Australian Road Rider Issue#137 - June 2017

THE NO.1 MAGAZINE FOR TOURING Australian Road Rider is the only Australian magazine to address the technical aspects of riding and celebrate the pure enjoyment of touring. At Australian Road Rider we know that there’s nothing like the pleasure of hitting the open road and exploring our glorious country. Purchase includes the Digital Edition and News Service. Please stay in touch via our Facebook Page.

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6 Issues

in this issue

3 min
riding me crazy

Hi folks, Right now, I’m riding an Enfield in Bhutan, on a World on Wheels 21-day tour. Yeah. I know. Cool huh? Don’t worry, I recognise how lucky I am. Anyway, look for a full report on both the bike and indeed the trip in issue #138 (next month). Today’s 149km leg took us to 4200m above sea level on wild, rocky, slippery mountain passes with drop offs you just don’t want to think about. A ride like that focuses the mind, or at least it should, but all I could think about was the flapping helmet strap that I had failed to secure, via the very conveniently provided press stud. Now, I’m sure you are thinking “well, why didn’t you simply stop and do it up, you ageing pickle?” Or words to…

1 min
motorcycling begins

German Gottlieb Daimler is credited with inventing the first real motorcycle in 1885, attaching his engine to a wooden frame and using spoked wooden wheels. But the definition is a little cloudy. You see, American, Sylvester Howard Roper (1823–1896), invented a two-cylinder, steamengine motorcycle (powered by coal) in 1867. This can be considered the first motorcycle, if you include one powered by a steam engine, but Daimler definitely invented the first gasoline-engined motorcycle. For most purposes, that’s when a gas-powered engine and a bicycle came together. I don’t think Daimler and Roper are going to get in a blue about it, so we’ll give the gong to Daimler. To build the bike, Daimler created a carburettor which mixed gasoline with air, allowing its use as fuel. In the same year, Daimler and…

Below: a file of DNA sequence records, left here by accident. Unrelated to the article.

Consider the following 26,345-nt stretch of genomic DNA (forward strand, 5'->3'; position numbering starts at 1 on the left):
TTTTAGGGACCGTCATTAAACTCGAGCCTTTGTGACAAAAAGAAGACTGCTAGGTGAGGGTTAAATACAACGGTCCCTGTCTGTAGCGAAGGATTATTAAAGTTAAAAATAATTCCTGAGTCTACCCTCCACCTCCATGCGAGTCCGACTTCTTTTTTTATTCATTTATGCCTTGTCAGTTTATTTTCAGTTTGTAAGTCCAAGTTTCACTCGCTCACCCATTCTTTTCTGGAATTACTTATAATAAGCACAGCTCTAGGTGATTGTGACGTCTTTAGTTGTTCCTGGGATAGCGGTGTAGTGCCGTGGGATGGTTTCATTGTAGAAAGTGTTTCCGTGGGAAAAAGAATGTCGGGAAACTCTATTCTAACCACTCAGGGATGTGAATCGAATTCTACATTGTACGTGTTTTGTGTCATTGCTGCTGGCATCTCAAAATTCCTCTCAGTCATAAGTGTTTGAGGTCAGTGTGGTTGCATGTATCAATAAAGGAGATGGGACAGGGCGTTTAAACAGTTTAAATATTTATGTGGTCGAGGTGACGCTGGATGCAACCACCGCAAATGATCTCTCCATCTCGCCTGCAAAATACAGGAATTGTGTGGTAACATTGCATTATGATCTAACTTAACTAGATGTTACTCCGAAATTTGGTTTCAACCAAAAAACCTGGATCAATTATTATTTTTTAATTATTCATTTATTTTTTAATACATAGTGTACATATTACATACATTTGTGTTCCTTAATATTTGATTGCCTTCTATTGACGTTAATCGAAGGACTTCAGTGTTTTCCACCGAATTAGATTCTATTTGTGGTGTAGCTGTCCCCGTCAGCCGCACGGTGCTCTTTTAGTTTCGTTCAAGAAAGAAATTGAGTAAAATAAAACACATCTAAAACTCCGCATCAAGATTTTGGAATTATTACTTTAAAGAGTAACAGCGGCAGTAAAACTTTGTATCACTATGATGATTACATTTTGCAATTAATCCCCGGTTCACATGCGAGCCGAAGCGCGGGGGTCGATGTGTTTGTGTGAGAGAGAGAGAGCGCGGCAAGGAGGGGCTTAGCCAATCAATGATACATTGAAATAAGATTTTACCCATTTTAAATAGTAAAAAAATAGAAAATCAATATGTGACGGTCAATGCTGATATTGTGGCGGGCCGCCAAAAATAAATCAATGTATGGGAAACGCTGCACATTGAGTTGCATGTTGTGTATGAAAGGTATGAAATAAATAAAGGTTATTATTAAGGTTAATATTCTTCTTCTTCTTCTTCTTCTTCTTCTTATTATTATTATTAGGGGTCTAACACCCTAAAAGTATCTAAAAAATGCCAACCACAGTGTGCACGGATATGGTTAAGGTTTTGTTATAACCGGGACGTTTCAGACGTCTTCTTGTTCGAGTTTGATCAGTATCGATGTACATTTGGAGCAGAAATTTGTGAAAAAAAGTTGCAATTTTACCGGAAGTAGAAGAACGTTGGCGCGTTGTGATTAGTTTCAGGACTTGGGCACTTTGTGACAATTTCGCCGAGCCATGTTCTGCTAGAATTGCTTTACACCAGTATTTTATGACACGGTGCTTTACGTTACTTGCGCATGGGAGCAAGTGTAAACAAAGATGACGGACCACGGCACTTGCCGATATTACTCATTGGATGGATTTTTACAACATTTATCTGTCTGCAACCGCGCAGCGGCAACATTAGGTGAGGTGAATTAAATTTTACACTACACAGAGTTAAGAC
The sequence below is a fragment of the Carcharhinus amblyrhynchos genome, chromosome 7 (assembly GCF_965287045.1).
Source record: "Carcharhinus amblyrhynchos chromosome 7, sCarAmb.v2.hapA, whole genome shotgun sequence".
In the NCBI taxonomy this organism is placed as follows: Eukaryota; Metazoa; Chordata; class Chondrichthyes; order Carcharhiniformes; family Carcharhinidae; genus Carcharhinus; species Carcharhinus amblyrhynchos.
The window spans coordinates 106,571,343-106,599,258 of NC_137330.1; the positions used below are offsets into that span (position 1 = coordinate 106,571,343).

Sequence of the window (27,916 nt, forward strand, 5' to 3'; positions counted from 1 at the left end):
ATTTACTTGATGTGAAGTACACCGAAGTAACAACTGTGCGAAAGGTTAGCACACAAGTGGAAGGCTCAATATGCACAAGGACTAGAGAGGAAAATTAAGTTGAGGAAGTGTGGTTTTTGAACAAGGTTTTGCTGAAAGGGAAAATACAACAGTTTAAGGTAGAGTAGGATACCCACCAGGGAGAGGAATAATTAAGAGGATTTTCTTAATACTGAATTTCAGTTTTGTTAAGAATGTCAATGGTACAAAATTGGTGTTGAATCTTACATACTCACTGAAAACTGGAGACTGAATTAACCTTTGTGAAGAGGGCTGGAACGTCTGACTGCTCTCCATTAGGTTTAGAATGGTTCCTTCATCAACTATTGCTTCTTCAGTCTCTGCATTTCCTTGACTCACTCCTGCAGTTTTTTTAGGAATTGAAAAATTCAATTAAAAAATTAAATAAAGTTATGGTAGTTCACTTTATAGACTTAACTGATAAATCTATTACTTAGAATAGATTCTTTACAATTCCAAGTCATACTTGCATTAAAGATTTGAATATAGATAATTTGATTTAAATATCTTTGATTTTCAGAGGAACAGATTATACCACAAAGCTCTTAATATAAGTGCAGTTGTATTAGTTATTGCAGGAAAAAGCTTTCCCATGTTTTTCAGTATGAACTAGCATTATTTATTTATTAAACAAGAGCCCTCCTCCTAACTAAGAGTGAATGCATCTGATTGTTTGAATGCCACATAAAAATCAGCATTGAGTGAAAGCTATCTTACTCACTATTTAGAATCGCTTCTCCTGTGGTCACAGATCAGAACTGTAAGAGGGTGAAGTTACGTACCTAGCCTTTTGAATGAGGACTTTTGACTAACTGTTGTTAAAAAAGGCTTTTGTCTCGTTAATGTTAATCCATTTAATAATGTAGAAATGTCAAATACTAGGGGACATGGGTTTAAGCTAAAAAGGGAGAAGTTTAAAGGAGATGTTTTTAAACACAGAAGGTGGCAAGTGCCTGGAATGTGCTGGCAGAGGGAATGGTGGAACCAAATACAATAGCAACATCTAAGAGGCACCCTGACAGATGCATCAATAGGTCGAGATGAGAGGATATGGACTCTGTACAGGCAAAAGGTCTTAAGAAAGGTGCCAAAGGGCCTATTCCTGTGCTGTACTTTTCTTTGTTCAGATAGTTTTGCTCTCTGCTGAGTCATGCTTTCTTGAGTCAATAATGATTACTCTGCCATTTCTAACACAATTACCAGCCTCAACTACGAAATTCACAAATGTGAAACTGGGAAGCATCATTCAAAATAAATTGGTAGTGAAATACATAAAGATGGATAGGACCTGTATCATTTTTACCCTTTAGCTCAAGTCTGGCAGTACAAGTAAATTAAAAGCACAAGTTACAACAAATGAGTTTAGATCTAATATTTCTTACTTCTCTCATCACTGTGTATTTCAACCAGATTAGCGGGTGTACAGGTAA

2 min
harley-davidson staff buyout

Harley-Davidson owned a massive 80 per cent share of the US market for big motorcycles in 1969. The yanks just couldn’t get enough of the big beasts and all looked very rosy for the great American eagle. But things were not to stay that way. A short 10 years hence, that figure had dropped to just 20 per cent. What went wrong? Well, the Japanese had filled a market niche with dependable and relatively cheap motorcycles, and the cringe over bikes from the Land of the Rising Sun was not affecting the new generation of questioning youth. Added to this, the US was in recession in 1981 and this severely threatened Harley-Davidson. Soon, the then current owner AMF began to lose interest in keeping the struggling business afloat. To save the company,…

1 min
when gp returned to oz

Phillip Island. Iconic, rated among the greatest tracks on the planet. Hard to believe that is was playing host to cows and all but overgrown after falling into disrepair during the ‘70s. That was until the place was purchased by Placetac Pty Ltd in 1985, with a view to renovate the circuit. Things gained momentum when Barfield Pty Ltd, led by engineer and promoter, Bob Barnard, was awarded a round of the world motorcycle championship. How the conglomerate convinced the powers that were to commit to the huge undertaking of sending the world’s greatest to the other side of the planet is a little beyond us, but there you have it. Barfield was granted a lease on the land and began restoration of the track and facilities in 1988. The renovations were…

5 min
yamaha xjr1200/1300 quick buying guide

Yamaha’s XJR1200 first saw the light of day in 1996, launched into a global marketplace that had made it clear it was looking for big-bore motorcycles with laid-back manners and slightly retro styling. We’ve come to know the category as the ‘Naked’, becoming a cornerstone of motorcycle market share, particularly in Australia and Japan. Prior to the big Yam taking up its position in showrooms across the globe, Honda had its CB1000F, BMW the R 1100 R, Triumph represented the category with the Speed Triple, Ducati the Monster … all worthy and strong selling offerings, but they left a gap — a big, fat, lazy gap that called for a big statement. Enter the XJR1200. The XJR certainly fulfilled the brief with regard to physical stature, but with 71.5kW at 8000rpm and…

3 min
putty road blues

I just can’t believe what the safetycrats are doing to the Putty Road in the name of safety. The latest effort has been to cover the existing broken centreline on quite a few of the short- and medium-length straights down the Windsor end, with double yellow lines. Why? The only reason that I can fathom is that if you stop people from overtaking, it will slow them down, and we all know that speed causes accidents! The reality is a long way from there. The Putty is 170km long and is quite windy for most of its length. There are a few long straights along the flats in the middle, and a few overtaking lanes, but other than that the legal overtaking opportunities are limited to the odd short- or medium-length…